Rabat bets on better imams to counter extremist Islam
Morocco has shifted from mass arrests to tight surveillance in its fight against Islamic militants and hopes a new campaign to reinforce the authority of state-appointed imams will cut off support for jihadism.
As militants reach a growing audience through DVDs and the Internet, the government has tried to seize back the initiative, revising laws governing mosques and adding new theological councils to tighten control of religious life in the regions.
(Photo: Koutoubia Mosque in Marrakech at sunset, 7 Jan 2005/Tom Heneghan)
Now it is preparing to send 1,500 supervisors into the north African country’s towns and villages to make sure that imams are preaching the moderate local version of Islam and respect for King Mohammed in his role as leader of Morocco’s Muslims.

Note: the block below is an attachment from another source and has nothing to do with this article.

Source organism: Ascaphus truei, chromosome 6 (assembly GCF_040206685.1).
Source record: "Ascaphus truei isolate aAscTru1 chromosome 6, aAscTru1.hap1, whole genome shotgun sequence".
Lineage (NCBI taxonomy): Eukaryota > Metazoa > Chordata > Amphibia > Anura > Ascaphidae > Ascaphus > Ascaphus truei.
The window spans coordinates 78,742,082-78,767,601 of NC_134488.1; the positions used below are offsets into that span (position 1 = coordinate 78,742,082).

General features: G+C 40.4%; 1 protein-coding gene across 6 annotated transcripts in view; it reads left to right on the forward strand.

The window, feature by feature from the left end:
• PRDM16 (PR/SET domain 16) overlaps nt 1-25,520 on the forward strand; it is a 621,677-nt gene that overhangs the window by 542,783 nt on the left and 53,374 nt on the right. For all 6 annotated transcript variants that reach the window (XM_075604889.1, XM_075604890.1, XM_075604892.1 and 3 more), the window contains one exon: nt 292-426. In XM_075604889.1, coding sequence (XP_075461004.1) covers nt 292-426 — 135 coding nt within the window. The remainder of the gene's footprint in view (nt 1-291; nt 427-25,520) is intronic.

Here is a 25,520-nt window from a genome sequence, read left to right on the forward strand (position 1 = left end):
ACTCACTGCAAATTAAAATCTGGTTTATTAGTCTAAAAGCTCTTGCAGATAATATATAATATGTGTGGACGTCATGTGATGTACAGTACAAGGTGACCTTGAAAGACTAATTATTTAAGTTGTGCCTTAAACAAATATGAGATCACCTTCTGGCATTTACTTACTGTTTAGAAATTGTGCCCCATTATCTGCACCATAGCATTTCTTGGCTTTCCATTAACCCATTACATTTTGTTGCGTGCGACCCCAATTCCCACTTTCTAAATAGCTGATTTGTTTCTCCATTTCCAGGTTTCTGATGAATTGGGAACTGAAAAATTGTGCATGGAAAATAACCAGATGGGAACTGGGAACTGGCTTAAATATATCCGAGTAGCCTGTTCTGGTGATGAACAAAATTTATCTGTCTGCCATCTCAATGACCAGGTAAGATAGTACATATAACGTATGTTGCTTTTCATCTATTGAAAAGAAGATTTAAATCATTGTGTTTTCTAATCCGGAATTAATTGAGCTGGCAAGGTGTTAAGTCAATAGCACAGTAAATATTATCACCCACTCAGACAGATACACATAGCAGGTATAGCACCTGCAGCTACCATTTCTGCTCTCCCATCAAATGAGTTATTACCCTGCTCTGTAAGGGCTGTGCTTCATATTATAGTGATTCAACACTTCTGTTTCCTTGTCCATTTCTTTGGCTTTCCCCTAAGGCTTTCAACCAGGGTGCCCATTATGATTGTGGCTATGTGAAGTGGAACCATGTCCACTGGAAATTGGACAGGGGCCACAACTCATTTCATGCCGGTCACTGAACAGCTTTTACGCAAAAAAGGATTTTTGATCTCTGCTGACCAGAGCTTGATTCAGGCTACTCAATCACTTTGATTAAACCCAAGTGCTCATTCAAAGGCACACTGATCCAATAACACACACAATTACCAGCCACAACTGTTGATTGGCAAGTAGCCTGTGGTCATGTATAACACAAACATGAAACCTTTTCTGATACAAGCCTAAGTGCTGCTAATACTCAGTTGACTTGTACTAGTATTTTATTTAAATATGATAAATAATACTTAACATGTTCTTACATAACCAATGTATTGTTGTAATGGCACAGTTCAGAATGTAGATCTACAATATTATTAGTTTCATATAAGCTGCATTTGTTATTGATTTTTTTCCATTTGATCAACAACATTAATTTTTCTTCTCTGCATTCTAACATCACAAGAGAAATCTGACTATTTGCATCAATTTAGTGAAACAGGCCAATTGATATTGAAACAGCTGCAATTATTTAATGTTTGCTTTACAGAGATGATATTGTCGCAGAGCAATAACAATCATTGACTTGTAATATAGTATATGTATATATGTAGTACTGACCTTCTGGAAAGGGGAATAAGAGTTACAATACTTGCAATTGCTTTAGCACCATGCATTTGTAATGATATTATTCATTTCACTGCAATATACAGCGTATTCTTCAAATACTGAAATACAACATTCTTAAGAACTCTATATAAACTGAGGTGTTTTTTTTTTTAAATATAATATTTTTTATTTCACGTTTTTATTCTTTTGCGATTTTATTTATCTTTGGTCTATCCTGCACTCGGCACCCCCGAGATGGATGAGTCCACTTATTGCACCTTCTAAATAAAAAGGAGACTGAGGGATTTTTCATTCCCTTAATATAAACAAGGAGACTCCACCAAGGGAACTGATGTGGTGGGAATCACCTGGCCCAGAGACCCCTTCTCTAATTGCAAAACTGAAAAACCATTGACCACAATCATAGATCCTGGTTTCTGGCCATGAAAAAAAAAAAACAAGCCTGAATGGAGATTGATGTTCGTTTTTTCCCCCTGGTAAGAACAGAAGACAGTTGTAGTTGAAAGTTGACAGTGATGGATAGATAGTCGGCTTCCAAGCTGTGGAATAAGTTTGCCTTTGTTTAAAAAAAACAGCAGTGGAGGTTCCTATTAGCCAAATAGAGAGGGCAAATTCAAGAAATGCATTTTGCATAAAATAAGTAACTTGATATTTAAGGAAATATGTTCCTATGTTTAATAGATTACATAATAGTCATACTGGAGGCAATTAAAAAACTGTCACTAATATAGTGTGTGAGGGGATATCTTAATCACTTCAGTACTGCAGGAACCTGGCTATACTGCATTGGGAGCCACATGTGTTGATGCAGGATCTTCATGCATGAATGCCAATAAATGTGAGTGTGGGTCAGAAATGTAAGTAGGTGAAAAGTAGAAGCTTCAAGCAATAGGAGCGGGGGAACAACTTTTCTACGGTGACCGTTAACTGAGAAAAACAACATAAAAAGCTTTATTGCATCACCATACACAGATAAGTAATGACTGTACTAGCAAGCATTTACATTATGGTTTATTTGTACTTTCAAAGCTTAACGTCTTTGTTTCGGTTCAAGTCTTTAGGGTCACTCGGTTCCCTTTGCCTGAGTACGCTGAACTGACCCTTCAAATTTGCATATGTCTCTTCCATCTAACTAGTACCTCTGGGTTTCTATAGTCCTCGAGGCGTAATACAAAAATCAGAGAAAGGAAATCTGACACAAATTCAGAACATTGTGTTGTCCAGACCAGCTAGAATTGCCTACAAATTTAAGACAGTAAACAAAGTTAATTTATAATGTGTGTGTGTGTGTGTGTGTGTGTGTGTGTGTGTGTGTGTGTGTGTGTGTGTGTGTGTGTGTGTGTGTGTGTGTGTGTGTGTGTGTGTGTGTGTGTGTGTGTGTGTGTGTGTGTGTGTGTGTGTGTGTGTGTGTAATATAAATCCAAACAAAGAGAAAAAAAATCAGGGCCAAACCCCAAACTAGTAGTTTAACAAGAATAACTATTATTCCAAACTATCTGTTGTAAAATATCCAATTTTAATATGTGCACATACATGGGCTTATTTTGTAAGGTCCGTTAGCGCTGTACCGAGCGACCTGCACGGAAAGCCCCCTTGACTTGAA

“In this era of satellite TV, people no longer accept to see religious officials who are not trained,” said Hakim el Ghissassi, a cabinet member at Morocco’s Ministry for Religious Endowments and Islamic Affairs. “If today we deny religious instruction to the young, where will they look for it? On extremist Internet sites with self-proclaimed radical Imams.”